When Liz Riesterer, walks around campus she attracts a lot of stares, some whispers and a few praising comments. Whether she’s on her way to class, the caf, or just going to hang out with friends, Riesterer is always decked out in full Harry Potter costume.
“I first became interested in Harry Potter in 3rd or 4th grade, right around the time the movies came out.” said theater, media arts and technology freshman, Riesterer. “Overtime it just grew to be more important with everything I was going through.”
The Brighton, Mich. native is very passionate about Harry Potter.
“I credit Harry Potter with saving my life,” said Riesterer.
Her New Year’s Resolution this year is to dress as a Harry Potter character every day until the release of Harry Potter and the Deathly Hallows Part 2 in order to raise money for Tourette Syndrome Association Inc. (TSA).
Several years ago, Riesterer was diagnosed with Tourette Syndrome.
“I was in 7th grade when I was diagnosed with Tourettes; I was in a really dark place and suffering from depression. When I would come home from school after having kids spit on me and physically attack me, I would curl up with Harry Potter and that would calm me down,” said Riesterer.
Tourette Syndrome is an inherited neurobiological disorder which is characterized by sudden, uncontrollable movements and vocalizations. Most of the 200,000 known victims of Tourette Syndrome first showed symptoms between the ages of six and eighteen. There is no known cause or cure for Tourettes, although many medications have been found to lessen the effects of the disorder.
After struggling for several years with her disorder, Riesterer finally found some real assurance in the book, Harry Potter and the Order of the Phoenix.
“Most of my problem was that I spoke without thinking,” said Riesterer. “A lot of people didn’t understand me and just thought I was weird.”
The fifth Harry Potter book taught Riesterer to stay true to herself with the understanding that one day, other people would see through to the real Liz too.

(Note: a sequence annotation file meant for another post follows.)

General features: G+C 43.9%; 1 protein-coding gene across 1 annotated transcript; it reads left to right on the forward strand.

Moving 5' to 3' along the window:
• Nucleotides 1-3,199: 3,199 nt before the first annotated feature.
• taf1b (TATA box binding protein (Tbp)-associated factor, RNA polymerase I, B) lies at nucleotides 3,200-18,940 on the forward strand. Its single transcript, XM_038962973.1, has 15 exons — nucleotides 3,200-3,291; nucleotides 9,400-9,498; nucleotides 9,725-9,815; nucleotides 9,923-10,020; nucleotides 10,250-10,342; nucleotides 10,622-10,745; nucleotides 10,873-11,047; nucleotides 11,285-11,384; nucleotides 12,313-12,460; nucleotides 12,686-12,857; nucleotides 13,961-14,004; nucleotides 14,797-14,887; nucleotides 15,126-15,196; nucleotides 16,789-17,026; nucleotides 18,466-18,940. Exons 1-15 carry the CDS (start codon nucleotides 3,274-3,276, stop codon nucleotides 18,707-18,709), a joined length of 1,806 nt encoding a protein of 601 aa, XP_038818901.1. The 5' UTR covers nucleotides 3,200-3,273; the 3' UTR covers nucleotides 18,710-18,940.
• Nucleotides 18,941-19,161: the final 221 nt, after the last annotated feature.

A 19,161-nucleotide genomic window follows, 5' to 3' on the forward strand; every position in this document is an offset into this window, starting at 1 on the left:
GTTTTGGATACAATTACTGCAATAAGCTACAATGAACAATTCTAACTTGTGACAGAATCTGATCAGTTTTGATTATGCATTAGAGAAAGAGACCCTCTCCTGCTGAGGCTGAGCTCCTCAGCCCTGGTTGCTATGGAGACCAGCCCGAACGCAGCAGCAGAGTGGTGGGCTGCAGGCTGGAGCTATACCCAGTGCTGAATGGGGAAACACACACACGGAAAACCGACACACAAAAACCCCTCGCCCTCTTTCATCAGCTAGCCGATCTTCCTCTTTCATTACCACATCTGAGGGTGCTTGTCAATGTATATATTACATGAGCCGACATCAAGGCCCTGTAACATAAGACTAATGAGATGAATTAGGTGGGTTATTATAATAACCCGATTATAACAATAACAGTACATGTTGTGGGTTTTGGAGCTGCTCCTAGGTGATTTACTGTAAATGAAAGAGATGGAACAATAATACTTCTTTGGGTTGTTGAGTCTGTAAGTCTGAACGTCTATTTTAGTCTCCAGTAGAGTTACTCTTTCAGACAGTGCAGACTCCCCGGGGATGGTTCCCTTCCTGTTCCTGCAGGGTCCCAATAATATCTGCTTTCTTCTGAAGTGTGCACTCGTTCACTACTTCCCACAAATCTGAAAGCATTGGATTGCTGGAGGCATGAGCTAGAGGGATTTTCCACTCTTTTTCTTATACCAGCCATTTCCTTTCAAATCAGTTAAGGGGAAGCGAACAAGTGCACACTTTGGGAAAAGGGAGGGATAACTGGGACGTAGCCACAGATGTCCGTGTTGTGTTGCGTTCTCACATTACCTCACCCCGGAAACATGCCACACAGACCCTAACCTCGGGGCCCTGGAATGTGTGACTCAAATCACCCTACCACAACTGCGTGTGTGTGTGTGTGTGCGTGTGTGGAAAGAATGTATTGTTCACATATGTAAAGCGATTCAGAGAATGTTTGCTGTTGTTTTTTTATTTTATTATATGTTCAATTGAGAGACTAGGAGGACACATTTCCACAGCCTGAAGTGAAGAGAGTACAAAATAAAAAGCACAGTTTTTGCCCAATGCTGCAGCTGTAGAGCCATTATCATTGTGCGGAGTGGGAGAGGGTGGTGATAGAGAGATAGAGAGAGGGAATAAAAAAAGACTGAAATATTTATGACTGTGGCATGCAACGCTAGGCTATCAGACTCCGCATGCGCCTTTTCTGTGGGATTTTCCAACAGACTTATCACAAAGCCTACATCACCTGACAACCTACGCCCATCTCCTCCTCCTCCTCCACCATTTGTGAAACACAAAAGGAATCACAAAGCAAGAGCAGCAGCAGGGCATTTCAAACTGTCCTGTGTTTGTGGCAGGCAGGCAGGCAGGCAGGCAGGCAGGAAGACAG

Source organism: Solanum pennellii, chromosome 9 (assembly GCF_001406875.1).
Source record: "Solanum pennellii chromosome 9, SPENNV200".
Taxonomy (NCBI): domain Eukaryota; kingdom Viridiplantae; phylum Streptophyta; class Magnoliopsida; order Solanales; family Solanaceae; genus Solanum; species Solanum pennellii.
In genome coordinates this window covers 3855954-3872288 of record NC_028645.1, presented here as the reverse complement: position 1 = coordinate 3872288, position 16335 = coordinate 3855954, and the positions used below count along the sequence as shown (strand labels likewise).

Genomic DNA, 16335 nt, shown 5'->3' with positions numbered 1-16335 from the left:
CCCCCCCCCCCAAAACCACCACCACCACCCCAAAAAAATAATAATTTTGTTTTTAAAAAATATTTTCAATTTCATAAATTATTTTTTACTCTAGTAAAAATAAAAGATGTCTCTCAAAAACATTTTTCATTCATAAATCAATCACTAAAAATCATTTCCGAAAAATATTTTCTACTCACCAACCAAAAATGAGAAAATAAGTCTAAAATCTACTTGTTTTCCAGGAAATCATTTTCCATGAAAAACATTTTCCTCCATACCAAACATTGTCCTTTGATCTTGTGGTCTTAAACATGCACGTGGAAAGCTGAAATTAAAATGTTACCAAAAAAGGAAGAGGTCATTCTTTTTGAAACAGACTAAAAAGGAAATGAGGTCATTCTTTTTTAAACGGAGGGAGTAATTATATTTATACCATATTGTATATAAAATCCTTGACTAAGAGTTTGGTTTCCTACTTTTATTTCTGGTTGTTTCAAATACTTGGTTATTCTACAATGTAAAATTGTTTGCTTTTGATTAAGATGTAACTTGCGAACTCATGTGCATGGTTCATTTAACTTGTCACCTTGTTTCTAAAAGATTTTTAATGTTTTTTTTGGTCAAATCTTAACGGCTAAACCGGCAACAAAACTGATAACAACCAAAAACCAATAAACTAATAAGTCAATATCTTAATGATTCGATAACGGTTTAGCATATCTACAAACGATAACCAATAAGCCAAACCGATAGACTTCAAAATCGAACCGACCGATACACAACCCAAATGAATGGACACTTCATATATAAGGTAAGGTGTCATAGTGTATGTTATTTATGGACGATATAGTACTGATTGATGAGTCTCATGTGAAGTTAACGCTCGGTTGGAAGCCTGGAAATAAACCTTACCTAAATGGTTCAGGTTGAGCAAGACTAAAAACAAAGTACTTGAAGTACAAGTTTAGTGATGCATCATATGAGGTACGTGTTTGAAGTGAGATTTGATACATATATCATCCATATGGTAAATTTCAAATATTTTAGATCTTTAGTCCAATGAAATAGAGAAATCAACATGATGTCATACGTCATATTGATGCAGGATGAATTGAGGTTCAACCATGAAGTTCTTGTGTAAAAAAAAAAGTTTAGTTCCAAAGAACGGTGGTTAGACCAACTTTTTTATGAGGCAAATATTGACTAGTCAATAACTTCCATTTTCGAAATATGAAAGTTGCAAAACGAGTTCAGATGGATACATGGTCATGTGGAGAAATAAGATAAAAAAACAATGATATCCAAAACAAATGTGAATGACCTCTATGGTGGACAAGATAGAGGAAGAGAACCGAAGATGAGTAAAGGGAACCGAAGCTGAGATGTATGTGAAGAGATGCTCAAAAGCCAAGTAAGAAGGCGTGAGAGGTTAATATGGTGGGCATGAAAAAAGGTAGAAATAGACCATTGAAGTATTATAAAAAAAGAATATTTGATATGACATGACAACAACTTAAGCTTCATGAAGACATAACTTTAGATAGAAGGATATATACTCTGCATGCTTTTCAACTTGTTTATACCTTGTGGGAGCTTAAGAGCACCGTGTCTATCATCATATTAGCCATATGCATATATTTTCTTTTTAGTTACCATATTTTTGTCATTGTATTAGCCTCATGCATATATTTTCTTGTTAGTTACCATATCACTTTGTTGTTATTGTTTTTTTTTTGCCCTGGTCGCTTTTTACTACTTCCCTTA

Following numerous years of Harry Potter fanaticism, Riesterer took her senior pictures in Gloucester Cathedral in England. This was the place where scenes from Harry Potter and the Sorcerer’s Stone, Harry Potter and the Chamber of Secrets, and Harry Potter and the Half-Blood Prince were filmed. For this, she was named Harry Potter Fan of the Year in 2009.
Another great support system for Riesterer and her family has been TSA.
“When I was first diagnosed with Tourettes, my mom would go online when she had questions and needed answers,” said Riesterer.
Founded in 1972, TSA is the only national organization dedicated to the field of Tourette Syndrome. The association is committed to identifying the cause and cure of Tourette Syndrome by providing grants through its Research Fund to qualified scientists.
Today’s TSA has grown to include 45 chapters and over 300 support groups nationwide.
“[TSA has] been a great part of my journey so I have always wanted to give back for all of the help they gave me,” said Riesterer.
Riesterer said that most of the fundraisers are through Team TSA, but they do mostly marathons which have never been her thing. She knew that she would have to do something on her own.
She contacted the TSA before she began fundraising to make sure they approved and they set her up with a donation page where the money goes straight to the organization.
Riesterer calls herself a Trib-raiser.
“It is a word my mom and I invented,” said Riesterer. “It is a fundraiser that pays tribute to something, because I am also paying tribute to Harry Potter.”
One thing many people find hard to understand is why Riesterer wears the Harry Potter costume.
“When people ask I give them my card and tell them what I’m doing,” said Riesterer. “When people give me a funny look I ask them what they know about Tourettes; the costume is mostly an eye catcher and conversation starter.”
Aside from donations directly to her TSA website, Riesterer takes any opportunity she can to do Trib-raising. Most recently, she was part of Hub of Love in Hubbard Hall. The event featured free candy, fortune telling and sex education material for anyone who attended. One table sold mocktails and that money went to Riesterer’s cause, 42 dollars total.
Riesterer’s goal is to raise 5,000 dollars for TSA by the release of Harry Potter and the Deathly Hallows Part 2. So far she has accrued 1,310 dollars through her donation website.
To make a donation to Liz’s team, you can visit www.active.com/donate/teamtsa/riesterer.